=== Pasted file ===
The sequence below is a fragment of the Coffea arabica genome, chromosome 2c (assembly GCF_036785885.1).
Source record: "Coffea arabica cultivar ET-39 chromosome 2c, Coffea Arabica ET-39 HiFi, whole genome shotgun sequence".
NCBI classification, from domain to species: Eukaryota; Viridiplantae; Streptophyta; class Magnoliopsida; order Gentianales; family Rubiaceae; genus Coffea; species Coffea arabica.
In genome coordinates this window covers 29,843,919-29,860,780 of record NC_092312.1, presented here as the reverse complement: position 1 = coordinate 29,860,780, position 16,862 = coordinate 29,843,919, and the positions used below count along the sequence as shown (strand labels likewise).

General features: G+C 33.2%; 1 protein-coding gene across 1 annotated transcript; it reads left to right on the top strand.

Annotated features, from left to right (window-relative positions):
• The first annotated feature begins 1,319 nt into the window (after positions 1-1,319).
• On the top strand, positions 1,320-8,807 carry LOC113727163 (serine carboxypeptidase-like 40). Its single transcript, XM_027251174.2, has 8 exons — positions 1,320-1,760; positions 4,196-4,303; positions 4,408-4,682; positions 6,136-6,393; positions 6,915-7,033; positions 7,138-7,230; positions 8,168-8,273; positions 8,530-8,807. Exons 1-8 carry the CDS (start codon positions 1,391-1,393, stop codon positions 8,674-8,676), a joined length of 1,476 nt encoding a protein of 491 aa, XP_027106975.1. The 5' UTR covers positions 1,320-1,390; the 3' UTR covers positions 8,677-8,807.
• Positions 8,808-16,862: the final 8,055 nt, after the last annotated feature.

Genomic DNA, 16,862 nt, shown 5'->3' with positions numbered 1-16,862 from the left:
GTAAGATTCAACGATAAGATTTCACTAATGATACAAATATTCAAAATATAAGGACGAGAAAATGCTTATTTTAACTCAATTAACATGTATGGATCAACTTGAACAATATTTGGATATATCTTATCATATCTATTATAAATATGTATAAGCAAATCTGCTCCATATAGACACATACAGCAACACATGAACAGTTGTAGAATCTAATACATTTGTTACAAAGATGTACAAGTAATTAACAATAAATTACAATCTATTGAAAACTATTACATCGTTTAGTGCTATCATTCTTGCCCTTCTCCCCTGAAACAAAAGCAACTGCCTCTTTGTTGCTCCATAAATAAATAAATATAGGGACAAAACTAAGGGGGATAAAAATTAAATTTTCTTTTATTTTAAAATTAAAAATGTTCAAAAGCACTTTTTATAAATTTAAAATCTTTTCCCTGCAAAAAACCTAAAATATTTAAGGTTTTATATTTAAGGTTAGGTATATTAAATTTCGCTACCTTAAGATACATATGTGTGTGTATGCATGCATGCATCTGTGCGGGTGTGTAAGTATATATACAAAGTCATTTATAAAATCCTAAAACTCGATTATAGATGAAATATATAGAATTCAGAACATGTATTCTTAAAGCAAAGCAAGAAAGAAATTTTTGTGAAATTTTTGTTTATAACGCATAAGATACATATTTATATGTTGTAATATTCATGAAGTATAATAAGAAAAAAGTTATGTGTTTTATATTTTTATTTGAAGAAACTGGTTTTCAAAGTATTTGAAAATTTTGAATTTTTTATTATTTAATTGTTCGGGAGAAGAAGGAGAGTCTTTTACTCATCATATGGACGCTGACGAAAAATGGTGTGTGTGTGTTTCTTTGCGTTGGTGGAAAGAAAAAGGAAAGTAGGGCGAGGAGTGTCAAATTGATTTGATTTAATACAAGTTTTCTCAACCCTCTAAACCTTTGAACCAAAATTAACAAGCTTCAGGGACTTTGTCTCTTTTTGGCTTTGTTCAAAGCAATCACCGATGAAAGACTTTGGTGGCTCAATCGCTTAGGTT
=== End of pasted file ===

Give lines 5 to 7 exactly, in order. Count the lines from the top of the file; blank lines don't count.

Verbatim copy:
General features: G+C 33.2%; 1 protein-coding gene across 1 annotated transcript; it reads left to right on the top strand.

Annotated features, from left to right (window-relative positions):
• The first annotated feature begins 1,319 nt into the window (after positions 1-1,319).